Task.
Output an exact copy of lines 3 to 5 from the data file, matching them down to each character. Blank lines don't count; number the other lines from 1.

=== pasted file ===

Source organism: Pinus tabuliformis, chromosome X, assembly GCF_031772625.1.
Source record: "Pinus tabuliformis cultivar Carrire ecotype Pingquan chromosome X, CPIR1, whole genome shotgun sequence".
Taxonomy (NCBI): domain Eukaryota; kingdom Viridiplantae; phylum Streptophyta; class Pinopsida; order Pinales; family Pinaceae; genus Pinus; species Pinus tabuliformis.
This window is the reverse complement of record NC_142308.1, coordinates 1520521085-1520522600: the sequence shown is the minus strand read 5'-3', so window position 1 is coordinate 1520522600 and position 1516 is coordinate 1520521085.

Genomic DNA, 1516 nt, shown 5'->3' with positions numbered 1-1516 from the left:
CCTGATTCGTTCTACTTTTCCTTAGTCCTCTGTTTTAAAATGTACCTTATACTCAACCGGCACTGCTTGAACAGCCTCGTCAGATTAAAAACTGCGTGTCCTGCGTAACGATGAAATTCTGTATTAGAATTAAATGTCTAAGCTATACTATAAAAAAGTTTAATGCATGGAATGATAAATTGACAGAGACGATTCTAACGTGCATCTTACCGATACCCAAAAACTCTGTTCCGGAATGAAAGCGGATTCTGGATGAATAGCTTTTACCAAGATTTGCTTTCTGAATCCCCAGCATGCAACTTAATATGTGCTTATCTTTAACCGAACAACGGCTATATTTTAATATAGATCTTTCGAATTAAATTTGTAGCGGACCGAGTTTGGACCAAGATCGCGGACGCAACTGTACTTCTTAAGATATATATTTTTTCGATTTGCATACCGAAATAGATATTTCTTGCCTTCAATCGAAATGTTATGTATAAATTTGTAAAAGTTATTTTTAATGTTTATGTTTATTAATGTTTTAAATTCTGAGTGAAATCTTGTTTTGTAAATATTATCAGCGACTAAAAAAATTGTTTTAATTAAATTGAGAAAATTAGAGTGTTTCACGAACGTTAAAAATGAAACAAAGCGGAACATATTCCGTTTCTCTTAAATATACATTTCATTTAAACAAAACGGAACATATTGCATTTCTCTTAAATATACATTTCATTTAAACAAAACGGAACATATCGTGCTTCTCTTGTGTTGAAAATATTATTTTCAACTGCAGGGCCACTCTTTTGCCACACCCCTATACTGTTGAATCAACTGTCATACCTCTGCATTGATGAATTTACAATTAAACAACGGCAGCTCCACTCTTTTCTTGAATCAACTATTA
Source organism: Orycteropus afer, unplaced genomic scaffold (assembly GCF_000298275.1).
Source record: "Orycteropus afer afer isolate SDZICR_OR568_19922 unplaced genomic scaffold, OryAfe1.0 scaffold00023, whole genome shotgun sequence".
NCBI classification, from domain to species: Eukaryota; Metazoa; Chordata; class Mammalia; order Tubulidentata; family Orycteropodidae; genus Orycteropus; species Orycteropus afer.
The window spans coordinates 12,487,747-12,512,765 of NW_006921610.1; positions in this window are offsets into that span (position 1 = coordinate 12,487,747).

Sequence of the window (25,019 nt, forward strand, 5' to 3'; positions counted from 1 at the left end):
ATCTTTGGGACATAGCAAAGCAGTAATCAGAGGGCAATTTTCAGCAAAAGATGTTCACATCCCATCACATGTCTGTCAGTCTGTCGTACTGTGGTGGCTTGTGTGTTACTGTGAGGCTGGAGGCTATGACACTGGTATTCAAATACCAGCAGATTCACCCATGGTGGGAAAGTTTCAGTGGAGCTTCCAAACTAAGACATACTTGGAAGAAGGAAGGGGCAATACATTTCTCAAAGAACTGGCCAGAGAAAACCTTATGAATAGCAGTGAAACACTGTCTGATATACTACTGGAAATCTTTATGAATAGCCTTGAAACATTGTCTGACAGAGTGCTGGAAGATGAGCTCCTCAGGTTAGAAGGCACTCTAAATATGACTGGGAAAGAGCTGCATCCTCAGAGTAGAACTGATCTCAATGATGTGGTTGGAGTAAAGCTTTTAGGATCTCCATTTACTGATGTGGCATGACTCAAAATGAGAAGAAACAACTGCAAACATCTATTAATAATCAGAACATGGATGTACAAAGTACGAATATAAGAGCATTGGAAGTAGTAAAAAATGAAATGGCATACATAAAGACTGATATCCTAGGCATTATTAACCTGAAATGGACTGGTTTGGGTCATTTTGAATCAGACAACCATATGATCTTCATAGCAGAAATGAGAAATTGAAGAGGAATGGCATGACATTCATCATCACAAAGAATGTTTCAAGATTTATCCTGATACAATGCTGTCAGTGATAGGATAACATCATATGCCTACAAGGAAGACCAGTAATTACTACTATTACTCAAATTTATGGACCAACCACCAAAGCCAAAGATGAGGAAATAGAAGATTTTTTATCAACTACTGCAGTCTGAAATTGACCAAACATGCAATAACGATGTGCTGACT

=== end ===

Taxonomy (NCBI): domain Eukaryota; kingdom Viridiplantae; phylum Streptophyta; class Pinopsida; order Pinales; family Pinaceae; genus Pinus; species Pinus tabuliformis.
This window is the reverse complement of record NC_142308.1, coordinates 1520521085-1520522600: the sequence shown is the minus strand read 5'-3', so window position 1 is coordinate 1520522600 and position 1516 is coordinate 1520521085.

Genomic DNA, 1516 nt, shown 5'->3' with positions numbered 1-1516 from the left: